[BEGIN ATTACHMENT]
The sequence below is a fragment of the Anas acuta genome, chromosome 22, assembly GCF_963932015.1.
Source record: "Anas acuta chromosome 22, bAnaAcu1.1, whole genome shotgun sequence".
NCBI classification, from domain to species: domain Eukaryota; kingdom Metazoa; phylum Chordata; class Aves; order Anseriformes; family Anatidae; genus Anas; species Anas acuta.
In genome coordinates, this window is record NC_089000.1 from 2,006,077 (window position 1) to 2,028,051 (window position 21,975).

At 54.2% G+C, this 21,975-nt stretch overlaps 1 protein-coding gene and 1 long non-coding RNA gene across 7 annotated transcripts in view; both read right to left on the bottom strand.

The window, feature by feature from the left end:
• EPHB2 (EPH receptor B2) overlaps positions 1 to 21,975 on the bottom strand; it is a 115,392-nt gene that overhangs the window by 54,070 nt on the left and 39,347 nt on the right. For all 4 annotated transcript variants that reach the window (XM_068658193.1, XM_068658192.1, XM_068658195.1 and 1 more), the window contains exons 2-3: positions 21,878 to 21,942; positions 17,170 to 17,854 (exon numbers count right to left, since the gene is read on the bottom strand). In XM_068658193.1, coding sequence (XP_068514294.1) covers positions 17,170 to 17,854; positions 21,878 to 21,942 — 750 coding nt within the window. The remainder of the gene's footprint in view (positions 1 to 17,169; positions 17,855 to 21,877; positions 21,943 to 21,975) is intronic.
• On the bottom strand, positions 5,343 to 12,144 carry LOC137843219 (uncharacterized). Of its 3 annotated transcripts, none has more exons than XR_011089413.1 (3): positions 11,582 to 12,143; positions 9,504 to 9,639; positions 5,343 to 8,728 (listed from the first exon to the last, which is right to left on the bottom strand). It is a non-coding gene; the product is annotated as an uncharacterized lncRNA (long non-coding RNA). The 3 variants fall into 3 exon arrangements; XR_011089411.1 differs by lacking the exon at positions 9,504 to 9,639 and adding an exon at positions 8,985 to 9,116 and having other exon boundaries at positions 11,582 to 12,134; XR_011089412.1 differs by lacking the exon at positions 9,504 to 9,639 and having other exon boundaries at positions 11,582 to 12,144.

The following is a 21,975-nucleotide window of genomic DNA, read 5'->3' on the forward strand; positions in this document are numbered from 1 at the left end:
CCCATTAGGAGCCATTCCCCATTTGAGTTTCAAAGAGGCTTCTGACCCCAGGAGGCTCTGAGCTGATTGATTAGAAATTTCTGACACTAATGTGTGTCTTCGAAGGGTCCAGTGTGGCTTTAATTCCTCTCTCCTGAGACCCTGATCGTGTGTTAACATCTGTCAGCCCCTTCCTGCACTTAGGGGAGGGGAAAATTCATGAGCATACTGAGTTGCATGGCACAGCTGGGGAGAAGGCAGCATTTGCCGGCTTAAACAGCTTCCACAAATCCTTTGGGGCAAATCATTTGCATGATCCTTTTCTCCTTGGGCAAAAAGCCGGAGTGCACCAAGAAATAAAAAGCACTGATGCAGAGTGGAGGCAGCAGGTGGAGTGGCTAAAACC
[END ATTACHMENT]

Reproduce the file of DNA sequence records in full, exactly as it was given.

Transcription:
The sequence below is a fragment of the Anas acuta genome, chromosome 22, assembly GCF_963932015.1.
Source record: "Anas acuta chromosome 22, bAnaAcu1.1, whole genome shotgun sequence".
NCBI classification, from domain to species: domain Eukaryota; kingdom Metazoa; phylum Chordata; class Aves; order Anseriformes; family Anatidae; genus Anas; species Anas acuta.
In genome coordinates, this window is record NC_089000.1 from 2,006,077 (window position 1) to 2,028,051 (window position 21,975).

At 54.2% G+C, this 21,975-nt stretch overlaps 1 protein-coding gene and 1 long non-coding RNA gene across 7 annotated transcripts in view; both read right to left on the bottom strand.

The window, feature by feature from the left end:
• EPHB2 (EPH receptor B2) overlaps positions 1 to 21,975 on the bottom strand; it is a 115,392-nt gene that overhangs the window by 54,070 nt on the left and 39,347 nt on the right. For all 4 annotated transcript variants that reach the window (XM_068658193.1, XM_068658192.1, XM_068658195.1 and 1 more), the window contains exons 2-3: positions 21,878 to 21,942; positions 17,170 to 17,854 (exon numbers count right to left, since the gene is read on the bottom strand). In XM_068658193.1, coding sequence (XP_068514294.1) covers positions 17,170 to 17,854; positions 21,878 to 21,942 — 750 coding nt within the window. The remainder of the gene's footprint in view (positions 1 to 17,169; positions 17,855 to 21,877; positions 21,943 to 21,975) is intronic.
• On the bottom strand, positions 5,343 to 12,144 carry LOC137843219 (uncharacterized). Of its 3 annotated transcripts, none has more exons than XR_011089413.1 (3): positions 11,582 to 12,143; positions 9,504 to 9,639; positions 5,343 to 8,728 (listed from the first exon to the last, which is right to left on the bottom strand). It is a non-coding gene; the product is annotated as an uncharacterized lncRNA (long non-coding RNA). The 3 variants fall into 3 exon arrangements; XR_011089411.1 differs by lacking the exon at positions 9,504 to 9,639 and adding an exon at positions 8,985 to 9,116 and having other exon boundaries at positions 11,582 to 12,134; XR_011089412.1 differs by lacking the exon at positions 9,504 to 9,639 and having other exon boundaries at positions 11,582 to 12,144.

The following is a 21,975-nucleotide window of genomic DNA, read 5'->3' on the forward strand; positions in this document are numbered from 1 at the left end:
CCCATTAGGAGCCATTCCCCATTTGAGTTTCAAAGAGGCTTCTGACCCCAGGAGGCTCTGAGCTGATTGATTAGAAATTTCTGACACTAATGTGTGTCTTCGAAGGGTCCAGTGTGGCTTTAATTCCTCTCTCCTGAGACCCTGATCGTGTGTTAACATCTGTCAGCCCCTTCCTGCACTTAGGGGAGGGGAAAATTCATGAGCATACTGAGTTGCATGGCACAGCTGGGGAGAAGGCAGCATTTGCCGGCTTAAACAGCTTCCACAAATCCTTTGGGGCAAATCATTTGCATGATCCTTTTCTCCTTGGGCAAAAAGCCGGAGTGCACCAAGAAATAAAAAGCACTGATGCAGAGTGGAGGCAGCAGGTGGAGTGGCTAAAACC